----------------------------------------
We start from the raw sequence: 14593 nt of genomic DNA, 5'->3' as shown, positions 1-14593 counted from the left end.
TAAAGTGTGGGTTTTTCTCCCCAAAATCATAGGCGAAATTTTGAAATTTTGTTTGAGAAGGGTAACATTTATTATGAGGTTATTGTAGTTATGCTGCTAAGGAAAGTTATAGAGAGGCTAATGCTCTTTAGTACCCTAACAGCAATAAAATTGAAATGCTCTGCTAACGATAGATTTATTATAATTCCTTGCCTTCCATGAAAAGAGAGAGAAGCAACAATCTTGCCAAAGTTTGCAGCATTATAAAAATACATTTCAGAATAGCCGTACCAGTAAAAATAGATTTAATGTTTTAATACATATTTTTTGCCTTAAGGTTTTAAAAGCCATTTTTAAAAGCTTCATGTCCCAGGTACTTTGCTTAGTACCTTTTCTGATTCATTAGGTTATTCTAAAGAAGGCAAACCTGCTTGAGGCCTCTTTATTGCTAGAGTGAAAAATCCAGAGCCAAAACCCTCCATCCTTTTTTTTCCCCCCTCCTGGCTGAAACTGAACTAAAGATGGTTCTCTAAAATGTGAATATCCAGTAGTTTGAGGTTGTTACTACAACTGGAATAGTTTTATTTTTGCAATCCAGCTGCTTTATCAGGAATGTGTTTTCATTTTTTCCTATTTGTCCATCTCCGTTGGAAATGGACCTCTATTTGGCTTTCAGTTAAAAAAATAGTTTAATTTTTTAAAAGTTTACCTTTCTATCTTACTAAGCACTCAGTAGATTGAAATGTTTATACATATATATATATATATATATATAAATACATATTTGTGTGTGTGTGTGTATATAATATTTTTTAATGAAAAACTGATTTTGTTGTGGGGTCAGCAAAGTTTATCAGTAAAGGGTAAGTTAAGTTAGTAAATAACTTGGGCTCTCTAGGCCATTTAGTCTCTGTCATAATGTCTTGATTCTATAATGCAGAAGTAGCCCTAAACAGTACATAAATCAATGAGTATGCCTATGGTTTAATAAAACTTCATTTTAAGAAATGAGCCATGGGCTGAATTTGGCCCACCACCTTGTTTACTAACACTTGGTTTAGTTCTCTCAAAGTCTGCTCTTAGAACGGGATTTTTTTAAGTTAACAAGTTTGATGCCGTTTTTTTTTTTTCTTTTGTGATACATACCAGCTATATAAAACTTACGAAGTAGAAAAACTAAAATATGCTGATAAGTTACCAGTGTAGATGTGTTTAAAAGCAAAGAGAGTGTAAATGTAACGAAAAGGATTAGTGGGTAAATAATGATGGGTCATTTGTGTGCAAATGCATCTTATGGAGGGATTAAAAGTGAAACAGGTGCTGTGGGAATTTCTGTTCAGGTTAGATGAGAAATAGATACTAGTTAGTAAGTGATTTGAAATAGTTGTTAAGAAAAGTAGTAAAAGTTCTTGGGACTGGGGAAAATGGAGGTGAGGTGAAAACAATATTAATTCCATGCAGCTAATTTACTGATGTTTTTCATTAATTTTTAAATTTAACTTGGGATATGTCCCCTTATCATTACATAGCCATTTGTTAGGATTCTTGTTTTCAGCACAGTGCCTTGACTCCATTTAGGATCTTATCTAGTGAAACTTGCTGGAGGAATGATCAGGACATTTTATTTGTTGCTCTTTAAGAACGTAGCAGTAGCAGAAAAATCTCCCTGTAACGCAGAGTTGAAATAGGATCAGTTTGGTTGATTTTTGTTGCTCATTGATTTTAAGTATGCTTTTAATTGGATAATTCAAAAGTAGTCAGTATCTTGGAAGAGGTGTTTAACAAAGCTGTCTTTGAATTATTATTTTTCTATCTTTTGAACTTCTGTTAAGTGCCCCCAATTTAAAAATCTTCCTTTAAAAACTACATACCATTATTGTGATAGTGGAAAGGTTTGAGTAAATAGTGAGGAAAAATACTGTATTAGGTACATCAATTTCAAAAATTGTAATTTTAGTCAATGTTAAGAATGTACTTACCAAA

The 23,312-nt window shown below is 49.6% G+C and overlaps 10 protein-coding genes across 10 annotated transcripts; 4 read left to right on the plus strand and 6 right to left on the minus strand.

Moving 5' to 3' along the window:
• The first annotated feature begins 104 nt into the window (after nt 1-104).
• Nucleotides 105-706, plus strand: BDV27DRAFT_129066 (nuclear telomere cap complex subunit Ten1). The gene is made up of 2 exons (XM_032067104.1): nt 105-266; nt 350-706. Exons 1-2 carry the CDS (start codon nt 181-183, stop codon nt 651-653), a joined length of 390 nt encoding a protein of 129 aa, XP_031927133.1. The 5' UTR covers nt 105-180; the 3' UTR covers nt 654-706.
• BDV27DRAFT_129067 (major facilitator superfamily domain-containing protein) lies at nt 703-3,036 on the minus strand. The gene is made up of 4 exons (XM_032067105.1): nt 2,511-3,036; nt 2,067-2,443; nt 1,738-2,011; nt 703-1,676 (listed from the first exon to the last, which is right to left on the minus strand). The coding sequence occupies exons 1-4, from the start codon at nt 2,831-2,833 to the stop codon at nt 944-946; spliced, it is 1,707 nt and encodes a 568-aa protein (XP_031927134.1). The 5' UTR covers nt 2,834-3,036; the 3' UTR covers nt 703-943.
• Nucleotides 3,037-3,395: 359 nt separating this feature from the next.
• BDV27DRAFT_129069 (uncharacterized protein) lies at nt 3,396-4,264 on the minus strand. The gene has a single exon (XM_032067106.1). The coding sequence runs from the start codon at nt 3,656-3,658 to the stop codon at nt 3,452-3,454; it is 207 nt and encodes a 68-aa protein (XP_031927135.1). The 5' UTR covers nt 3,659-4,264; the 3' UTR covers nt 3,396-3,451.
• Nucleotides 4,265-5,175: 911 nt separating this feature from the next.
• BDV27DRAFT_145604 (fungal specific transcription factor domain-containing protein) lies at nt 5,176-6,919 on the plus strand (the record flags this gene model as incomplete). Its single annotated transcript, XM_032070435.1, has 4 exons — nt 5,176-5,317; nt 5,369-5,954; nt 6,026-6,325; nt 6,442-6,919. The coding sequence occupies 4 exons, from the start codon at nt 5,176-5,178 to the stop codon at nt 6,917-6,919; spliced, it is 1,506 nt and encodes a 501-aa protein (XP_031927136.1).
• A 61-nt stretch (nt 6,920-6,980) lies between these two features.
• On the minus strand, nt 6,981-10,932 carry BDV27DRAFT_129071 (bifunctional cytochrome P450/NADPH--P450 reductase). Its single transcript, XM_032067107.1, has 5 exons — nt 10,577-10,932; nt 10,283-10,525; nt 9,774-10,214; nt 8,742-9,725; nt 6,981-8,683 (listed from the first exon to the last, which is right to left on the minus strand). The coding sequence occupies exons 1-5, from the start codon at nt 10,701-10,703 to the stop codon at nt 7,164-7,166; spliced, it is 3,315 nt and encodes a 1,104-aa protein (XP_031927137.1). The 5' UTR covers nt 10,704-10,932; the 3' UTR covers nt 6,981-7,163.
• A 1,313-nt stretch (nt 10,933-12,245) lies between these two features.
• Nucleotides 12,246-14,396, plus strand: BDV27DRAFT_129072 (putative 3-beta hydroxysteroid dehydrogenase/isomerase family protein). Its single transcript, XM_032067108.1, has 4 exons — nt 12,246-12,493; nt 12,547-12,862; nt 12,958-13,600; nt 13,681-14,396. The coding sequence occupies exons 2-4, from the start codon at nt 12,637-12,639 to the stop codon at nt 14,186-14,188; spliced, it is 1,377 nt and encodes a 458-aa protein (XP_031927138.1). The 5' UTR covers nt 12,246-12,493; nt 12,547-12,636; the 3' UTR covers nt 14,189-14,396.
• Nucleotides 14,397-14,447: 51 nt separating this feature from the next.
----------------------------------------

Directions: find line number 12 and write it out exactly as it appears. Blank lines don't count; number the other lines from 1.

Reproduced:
• A 61-nt stretch (nt 6,920-6,980) lies between these two features.